Most US primary dealers see Fed trimming purchases in March 2014
A majority of US primary dealers polled by Reuters on Tuesday said the Federal Reserve would not start cutting its monthly bond purchases until March of next year and said the recent government shutdown and stand-off over raising the US debt ceiling had significantly impacted on the Fed's timing.
Copyright Reuters, 2013
News that US employers added far fewer workers than expected in September, suggesting a loss of momentum in the economy, only reinforced the view that cuts in the amount of Treasuries and mortgage-backed securities the Fed has been buying to stimulate the economy are being nudged farther out on the horizon, in contrast to the once-widespread notion that cutbacks would be announced in September 2013.
In the Reuters poll, nine of 15 dealers said they expected the Fed to begin tapering its purchases in March. Two dealers said they expected a tapering announcement to occur at the Fed's January 28-29 policy meeting. Two widened that timeframe to the first quarter of 2014. One said cutbacks would be announced no sooner than January. One said the Fed would not announce cutbacks in its purchasing program until June 2014.
The 15 primary dealers polled offered a median estimate that the Fed would cut its purchases by $15 billion a month, a size unchanged from a Reuters poll of 18 dealers done in September.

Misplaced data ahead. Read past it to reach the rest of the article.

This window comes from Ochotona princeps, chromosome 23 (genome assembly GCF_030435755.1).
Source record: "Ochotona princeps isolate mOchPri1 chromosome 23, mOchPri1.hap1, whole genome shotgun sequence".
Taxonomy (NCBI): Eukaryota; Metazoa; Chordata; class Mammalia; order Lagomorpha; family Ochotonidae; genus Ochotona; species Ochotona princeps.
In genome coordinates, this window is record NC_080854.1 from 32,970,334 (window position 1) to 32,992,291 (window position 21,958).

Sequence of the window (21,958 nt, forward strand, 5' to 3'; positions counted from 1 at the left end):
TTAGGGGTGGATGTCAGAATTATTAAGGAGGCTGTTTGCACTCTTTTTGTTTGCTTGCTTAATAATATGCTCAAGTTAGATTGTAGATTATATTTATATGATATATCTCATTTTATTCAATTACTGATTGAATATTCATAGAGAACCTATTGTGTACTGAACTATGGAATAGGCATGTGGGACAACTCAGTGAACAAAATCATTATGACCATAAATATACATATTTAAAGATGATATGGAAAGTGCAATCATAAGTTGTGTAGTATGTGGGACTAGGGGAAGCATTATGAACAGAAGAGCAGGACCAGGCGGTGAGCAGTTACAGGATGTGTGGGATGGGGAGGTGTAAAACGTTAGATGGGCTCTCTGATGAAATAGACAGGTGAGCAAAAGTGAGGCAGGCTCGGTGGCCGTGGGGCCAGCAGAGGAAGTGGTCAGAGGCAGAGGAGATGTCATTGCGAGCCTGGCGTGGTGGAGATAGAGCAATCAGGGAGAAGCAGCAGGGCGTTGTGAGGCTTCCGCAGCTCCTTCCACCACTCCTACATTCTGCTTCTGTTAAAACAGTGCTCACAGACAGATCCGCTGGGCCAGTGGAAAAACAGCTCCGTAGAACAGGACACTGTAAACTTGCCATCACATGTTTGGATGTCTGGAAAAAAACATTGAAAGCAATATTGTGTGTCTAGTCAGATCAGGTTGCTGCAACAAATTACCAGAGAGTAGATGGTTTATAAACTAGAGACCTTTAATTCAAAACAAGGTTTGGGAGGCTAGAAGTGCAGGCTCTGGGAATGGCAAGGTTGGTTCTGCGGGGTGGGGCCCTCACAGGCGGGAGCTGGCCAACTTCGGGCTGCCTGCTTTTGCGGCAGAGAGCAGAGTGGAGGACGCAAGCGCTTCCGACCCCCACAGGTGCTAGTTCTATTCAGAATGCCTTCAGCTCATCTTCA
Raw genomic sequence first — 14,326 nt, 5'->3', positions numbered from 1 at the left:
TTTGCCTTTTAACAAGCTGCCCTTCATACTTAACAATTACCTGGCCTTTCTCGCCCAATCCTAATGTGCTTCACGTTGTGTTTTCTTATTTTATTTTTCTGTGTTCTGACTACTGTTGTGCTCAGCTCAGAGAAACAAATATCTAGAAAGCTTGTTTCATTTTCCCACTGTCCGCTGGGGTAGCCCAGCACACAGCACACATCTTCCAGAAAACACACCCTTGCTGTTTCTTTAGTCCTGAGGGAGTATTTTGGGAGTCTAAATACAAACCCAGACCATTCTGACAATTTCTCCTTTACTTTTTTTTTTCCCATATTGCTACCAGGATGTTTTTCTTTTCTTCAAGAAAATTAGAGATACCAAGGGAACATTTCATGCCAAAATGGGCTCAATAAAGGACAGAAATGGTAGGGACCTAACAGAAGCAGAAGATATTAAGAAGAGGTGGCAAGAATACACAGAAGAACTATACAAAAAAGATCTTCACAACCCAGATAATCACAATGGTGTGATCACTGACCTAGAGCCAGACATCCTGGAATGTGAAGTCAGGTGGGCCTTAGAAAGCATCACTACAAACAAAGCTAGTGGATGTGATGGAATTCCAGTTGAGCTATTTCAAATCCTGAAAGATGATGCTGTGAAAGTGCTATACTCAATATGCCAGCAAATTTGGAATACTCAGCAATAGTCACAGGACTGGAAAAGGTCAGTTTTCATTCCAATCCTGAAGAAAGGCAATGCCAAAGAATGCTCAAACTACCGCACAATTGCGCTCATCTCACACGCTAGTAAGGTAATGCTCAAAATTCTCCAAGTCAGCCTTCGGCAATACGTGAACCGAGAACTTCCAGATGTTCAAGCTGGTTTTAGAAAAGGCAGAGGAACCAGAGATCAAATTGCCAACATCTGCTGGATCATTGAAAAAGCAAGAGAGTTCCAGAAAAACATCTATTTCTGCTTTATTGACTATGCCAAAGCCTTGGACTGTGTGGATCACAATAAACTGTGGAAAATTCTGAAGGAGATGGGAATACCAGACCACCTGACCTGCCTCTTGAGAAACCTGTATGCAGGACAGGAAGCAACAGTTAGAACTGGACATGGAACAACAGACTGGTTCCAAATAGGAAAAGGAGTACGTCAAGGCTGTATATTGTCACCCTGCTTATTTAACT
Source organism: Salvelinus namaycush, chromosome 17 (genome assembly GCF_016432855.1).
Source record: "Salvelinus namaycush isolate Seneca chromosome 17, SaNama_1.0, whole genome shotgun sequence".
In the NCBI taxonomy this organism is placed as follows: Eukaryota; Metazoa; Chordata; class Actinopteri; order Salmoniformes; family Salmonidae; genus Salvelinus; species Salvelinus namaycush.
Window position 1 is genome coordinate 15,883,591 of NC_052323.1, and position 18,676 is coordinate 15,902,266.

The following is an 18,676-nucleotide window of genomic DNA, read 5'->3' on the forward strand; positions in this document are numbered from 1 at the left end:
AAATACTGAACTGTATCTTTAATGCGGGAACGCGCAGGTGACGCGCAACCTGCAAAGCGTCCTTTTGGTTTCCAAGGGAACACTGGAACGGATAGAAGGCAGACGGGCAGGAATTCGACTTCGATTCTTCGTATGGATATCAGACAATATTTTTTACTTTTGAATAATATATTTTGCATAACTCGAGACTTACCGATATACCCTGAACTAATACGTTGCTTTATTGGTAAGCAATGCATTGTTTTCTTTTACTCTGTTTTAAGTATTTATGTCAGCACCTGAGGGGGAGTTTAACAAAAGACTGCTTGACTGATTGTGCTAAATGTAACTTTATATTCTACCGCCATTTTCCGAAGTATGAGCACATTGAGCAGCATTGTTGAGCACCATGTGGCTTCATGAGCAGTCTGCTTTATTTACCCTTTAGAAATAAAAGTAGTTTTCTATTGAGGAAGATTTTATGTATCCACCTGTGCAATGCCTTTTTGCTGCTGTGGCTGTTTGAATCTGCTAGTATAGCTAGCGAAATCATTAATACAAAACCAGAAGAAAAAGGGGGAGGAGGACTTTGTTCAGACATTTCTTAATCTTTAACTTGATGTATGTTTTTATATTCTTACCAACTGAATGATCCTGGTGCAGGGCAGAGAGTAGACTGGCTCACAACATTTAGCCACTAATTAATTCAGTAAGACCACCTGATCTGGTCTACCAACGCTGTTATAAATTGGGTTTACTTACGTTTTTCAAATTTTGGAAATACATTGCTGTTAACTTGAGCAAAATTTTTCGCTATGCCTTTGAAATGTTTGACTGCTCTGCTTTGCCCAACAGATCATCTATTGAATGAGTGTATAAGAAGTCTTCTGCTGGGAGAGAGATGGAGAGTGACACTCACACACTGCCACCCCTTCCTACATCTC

Eight of the 15 dealers said the recent US budget impasse and debt ceiling stand-off had had a significant impact on the timing of the Fed's eventual tapering of its purchases.
"The impact was significant," said Thomas Simons, money market economist at Jefferies & Co in New York.
Uncertainty about what will happen when the debt ceiling must be raised again on February 7 makes it unlikely the Fed would announce a tapering sooner than its January 28-29 meeting, he said.
An encore of October's government shutdown and debt ceiling crisis early next year is somewhat improbable so that variable may exercise less influence on Fed policy than it did this year, said Michael Moran, chief economist at Daiwa Securities America.
"I think they'll find a way to side-step it," he said. "I cannot imagine Republicans being foolish enough to have a repeat of what we had in the last month or so. I think they will come up with some kind of agreement. Certainly they won't shut the government down. But the absence of a budget or passage of another continuing resolution would lead the Fed to be uncertain and keep quantitative easing going." The median of forecasts from the 15 dealers polled on Tuesday was for the central bank to initially shave $15 billion per month from its purchases, the same amount predicted in the September 6 poll. Estimates ranged from $10 billion to $20 billion on October 22, compared to $10 billion to $25 billion on September 6.